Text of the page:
DeGeorge Bros. Guitars is tucked into a small row of shops in Crescent Hill, on the corner of Frankfort and Stilz Avenues. Combining the vintage wood floors, stone hearth, and the fact that the shop is owned and operated by two brothers, Vic and Dan DeGeorge, their goal of being “a friendly neighborhood music store like we used to have in the old days” can be easily felt the moment you walk in the door.
Vic and Dan grew up here in Louisville, went school at Trinity just down the street from their shop, and returned 10 years ago after spending some time away and in other industries. According to Vic, they opened the store a little over 5 years ago with a simple strategy: “Our whole philosophy to be successful as a small music store is to offer things that you can’t get at a big box store or online, which is products and services.” Along with the products they sell, they offer guitar repair services featuring a network of luthiers with a variety of specialties, amp repair services, and lessons.
“We call our business model a ‘small batch bourbon model.’ [We] find smaller companies that not everyone may know, but they tend to have better quality control than some bigger companies, and these are things that aren’t available at other stores.”
The shop is stocked with a number of brands that are hard to come by, such as Reverend, Supro, Larivee, Old Blood Noise Endeavors, and Pigtronix, and they sell everything from acoustic and electric guitars, basses, amplifiers, and effects pedals down to an extensive line of ukuleles. They also have a number of unique items, like a line of exclusive Reverend Buckshot guitars in a striking silver sparkle finish. Stocking their shop with items that tend to be “outside the mainstream,” follows a trend in the music market that’s looking backward toward vintage and retro-inspired music gear. The current gear market shows a resurgence of lesser-known brands, retro-inspired designs, and reissues of vintage models for guitars and effects pedals. According to Vic, to be successful, “We really have to cherry-pick the products we sell and how we sell them. We want to offer something you can’t find everywhere else.” Their distinctive line-up of gear definitely accomplishes that goal.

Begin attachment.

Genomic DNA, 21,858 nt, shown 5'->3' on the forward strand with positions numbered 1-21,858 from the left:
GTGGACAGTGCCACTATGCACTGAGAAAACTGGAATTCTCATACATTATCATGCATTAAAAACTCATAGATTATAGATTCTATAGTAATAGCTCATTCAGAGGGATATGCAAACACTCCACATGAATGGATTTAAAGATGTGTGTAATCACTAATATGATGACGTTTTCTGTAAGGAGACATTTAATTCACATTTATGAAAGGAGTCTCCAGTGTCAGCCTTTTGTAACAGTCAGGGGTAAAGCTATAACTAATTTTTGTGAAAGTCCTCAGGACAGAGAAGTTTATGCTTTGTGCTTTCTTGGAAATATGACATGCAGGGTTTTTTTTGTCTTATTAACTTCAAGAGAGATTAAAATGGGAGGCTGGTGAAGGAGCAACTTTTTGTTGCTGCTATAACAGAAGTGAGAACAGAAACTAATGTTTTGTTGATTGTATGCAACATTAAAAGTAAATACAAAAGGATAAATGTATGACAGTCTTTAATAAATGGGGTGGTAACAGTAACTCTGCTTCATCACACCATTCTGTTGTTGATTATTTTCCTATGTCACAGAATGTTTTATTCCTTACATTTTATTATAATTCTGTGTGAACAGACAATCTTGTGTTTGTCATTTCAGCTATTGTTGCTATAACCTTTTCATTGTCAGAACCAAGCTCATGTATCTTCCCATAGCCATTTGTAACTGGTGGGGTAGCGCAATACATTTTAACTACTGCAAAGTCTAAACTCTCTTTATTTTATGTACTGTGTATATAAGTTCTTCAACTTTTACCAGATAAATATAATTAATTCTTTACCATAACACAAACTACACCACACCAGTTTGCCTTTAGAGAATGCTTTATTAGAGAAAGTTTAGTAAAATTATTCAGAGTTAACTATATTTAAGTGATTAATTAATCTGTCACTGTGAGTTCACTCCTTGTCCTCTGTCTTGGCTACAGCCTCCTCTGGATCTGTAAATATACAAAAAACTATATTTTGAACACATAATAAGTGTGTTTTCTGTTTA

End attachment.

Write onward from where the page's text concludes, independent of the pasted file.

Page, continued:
The advent of Amazon and online shopping is changing the game for small retail stores, and the music industry is no exception. I asked Vic about how that affects their business.
“Opening a small retail music store in today’s environment is a fool’s errand, really. [He laughs.] It would make way more sense just to have an online shop or something. And it used to be easy. When everybody wanted to be a rock star and the big box stores didn’t exist, you put out a few brands and a shingle on the door, and people are beating your door down. We don’t really enjoy selling online, but it’s a necessary evil. It’s a lot more fun face-to-face, to put [guitars] in someone’s hand and see them happy.”
So what would make these guys take up such a “fool’s errand”? Talk with the DeGeorge brothers for more than a minute, and you’ll quickly find that they’re passionate about what they’re doing – providing professional gear for serious musicians of all levels. To experience their unique inventory, personalized service, and friendly atmosphere for yourself, stop by and see them, or visit them on their Instagram, Facebook page, or Reverb.com shop.
2910 Frankfort Ave.
Open Mon. – Sat.